With Arts Alive I made a show (that turned into two!) that means I get to perform in the places where the people I have researched and who I talk about during the show have lived. Sometimes some of the audience know relatives of these characters.

The Canal & River Trust was particularly interesting to work with. I was Artist in Residence at The National Waterways Museum in Ellesmere Port. The challenge there was to create a piece of work that encouraged new audiences into the museum itself while also engaging regular attendees or those that worked there. With a subject like Canals and Boats, there are a lot of experts so it is about finding creative ways of telling new stories to these people. In a similar vein to Rural Touring, I worked with what I had to create something for the audiences that is contemporary in form but also accessible.

Philip: As a theatre-maker myself, I’m always fascinated to learn about other people’s creative processes. What main ideas characterise the way you go about creating a new show?

Fran: It usually starts with an idea, an object, or a story I hear, or have overheard or read about. Or someone has asked me to make something about a theme or idea. I go looking for stories, and oddities on the internet. There is a period where that ‘thing’ (whatever it is) sits in my head.  I write about it, usually in abstract ways. I research it and discover the larger themes around it – tangents that often reoccur. I buy books online that sit looking at me, guilty. I may mention the idea to a few people (including Pippa). It is about this time that I start to name it, give it a title, even if it is still really just an idea. It is usually a very long title (with brackets). When it has a name it somehow becomes a real thing. Then I make a list: What do I want to do? What do I want people to get from it? What do I want people to feel from it? What might it look like? What is the biggest it could be? What is the smallest it could be?

I set myself some sort of deadline by applying to a scratch night or inviting a small audience to a showing at the end of a rehearsal period.

Then I start taking action by going to places (this could be archives, museums, exhibitions, pubs or places that no longer exist). I talk to lots of people, asking questions, collecting answers, writing. I wake up with half ideas. I swim or walk and think. I write lots of small, medium and long pieces that don’t obviously connect.

I then make a structure chart: a list of things that I stick to the wall of my flat. This is where I pretend I am a detective. Or a serial killer. I take that writing and structure and I spend a week or two in a room somewhere (usually on my own) with the intention of doing things, and usually I do some more writing. I stand up and say the writing aloud and start editing it. Objects in the room that were not originally involved become crucial, accidentally. I throw away some visual ideas that I was obsessed by. I either decide that this show (insert title here) definitely does or does not need a power point. Or music. But it always needs music. Or sound. I play a lot with words and ideas and spend some time laughing at myself on my own in a room. Sometimes I video or audio record myself. I call Pippa and ask if I’ve done enough work and can go home. By then I have a rough structure (usually a strong start with uncertainty later) and I invite some people in, ask them what they think, and what they want more of, and what they want less of. I do some more writing.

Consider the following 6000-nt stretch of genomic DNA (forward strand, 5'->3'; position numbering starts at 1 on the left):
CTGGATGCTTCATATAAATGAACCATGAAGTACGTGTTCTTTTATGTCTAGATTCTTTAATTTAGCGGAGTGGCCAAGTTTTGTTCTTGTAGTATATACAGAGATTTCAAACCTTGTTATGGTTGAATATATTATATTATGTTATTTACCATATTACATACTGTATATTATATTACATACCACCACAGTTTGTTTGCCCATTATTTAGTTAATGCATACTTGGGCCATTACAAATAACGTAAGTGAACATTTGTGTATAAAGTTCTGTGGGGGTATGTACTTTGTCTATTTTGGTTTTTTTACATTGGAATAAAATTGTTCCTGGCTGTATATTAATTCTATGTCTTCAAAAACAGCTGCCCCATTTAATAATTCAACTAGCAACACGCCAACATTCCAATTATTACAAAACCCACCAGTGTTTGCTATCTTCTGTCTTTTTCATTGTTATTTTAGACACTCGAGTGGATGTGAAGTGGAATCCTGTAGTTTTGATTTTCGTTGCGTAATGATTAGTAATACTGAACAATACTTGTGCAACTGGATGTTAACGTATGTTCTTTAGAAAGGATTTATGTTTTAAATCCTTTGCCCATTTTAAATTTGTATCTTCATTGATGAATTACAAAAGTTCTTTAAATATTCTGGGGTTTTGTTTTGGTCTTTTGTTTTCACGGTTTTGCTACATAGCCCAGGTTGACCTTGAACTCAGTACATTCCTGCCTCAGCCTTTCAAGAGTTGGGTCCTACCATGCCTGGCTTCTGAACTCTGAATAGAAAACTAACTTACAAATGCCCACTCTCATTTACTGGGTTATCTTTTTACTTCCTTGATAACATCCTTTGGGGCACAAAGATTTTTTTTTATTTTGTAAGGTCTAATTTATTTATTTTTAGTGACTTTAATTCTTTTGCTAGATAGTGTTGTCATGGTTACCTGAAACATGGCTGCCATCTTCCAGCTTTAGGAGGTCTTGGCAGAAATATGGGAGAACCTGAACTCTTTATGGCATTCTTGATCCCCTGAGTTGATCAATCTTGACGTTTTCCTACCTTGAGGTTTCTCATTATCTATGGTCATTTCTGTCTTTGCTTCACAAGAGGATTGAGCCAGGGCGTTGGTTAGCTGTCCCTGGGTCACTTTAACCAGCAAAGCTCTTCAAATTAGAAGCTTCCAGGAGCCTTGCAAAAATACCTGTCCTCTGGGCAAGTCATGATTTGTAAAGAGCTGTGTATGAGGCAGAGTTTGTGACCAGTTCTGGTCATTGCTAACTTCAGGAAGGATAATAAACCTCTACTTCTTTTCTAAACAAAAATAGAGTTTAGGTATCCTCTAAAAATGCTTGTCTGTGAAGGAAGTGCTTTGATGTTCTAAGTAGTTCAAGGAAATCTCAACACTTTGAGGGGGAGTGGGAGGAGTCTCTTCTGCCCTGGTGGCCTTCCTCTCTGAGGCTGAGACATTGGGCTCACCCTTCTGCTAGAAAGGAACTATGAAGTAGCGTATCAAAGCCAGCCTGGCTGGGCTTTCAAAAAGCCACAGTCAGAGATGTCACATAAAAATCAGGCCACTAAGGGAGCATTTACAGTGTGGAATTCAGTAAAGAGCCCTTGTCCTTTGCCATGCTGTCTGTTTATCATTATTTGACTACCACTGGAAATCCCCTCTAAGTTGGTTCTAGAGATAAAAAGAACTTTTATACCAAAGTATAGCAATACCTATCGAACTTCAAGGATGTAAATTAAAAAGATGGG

Then there are timelines in place and we (me and Pippa) start talking to venues and designers and technicians. At some point I learn the words, but not always exactly how they are written on the page.

Philip: Your blog for Stories includes a brilliant phrase: “the fetishisation of nostalgia” — could you explain a bit more about what you mean by that, and how it feeds into your current and previous work? Is it a good thing or a bad thing?

Fran: The world we live in is fast paced, hyper (in all senses), and for a lot of us it is largely digital. This leaves space for a want, a yearning for the ‘good old days’ of ink and paper, postcards, slower pace, more honest words. Or at least that is how it can appear. There are online video tutorials in how to make furniture look shabby-chic so that it looks vintage. We collect records to hang on walls but not to play under needles. A sepia tint or 70’s soft focus filter on Instagram can make the most uninspiring of dinners look delicious. Comfort is found in over-priced re-invented sweets and games from our childhood. It felt like a simpler time. Do I think it’s a good or bad thing? I bounce between scathing words and buying in. It forms questions that inform my work.

My previous work revolves around and is sold on this obsession with the past. Being in contact with documents that have been touched and written by people that lived 40, 50, 100 years ago is amazing. Just that bit of physical contact. Emails don’t carry skin cells and fingerprints. These documents tell stories that cannot be Googled. And beneath the sepia tint of old style clothes and funny phrases are people dealing with friendships and family and poverty and death and change. They teach us about how we have got to where we’ve got, and about what we have and have not learnt. So… the fetishisation of nostalgia, the selling of it, is important for me to unpick.

With some of the tales in Stories To Tell… I’m looking at the friction between finding comfort in the recent past (when information was limited) and the technology of today (that informs us constantly, and connects us whilst at the same time manipulates and isolates us).

Perhaps it is my age, and that I remember when mobile phones were new (mine carried AA batteries), and the subsequent rise of text messages, camera phones, and iPhones. I am trying to work out what other time in history shared a similar pace in the advancement of technology that we are currently living through. Perhaps the Industrial Revolution felt similar?

Philip: Where have all the stories for this new show come from?

Fran: They are stories that I have been writing for 10 or 12 years. They are little snippets of things that I started, things I wrote for the page or stories that were intended for other shows. They come from working in call centres, pubs, living in cities, overheard conversations, newspaper articles, anecdotes stolen from friends (Pork Pie Holer, thanks Martin Cox), frustrations with situations and sometimes extended versions of things that have happened to me.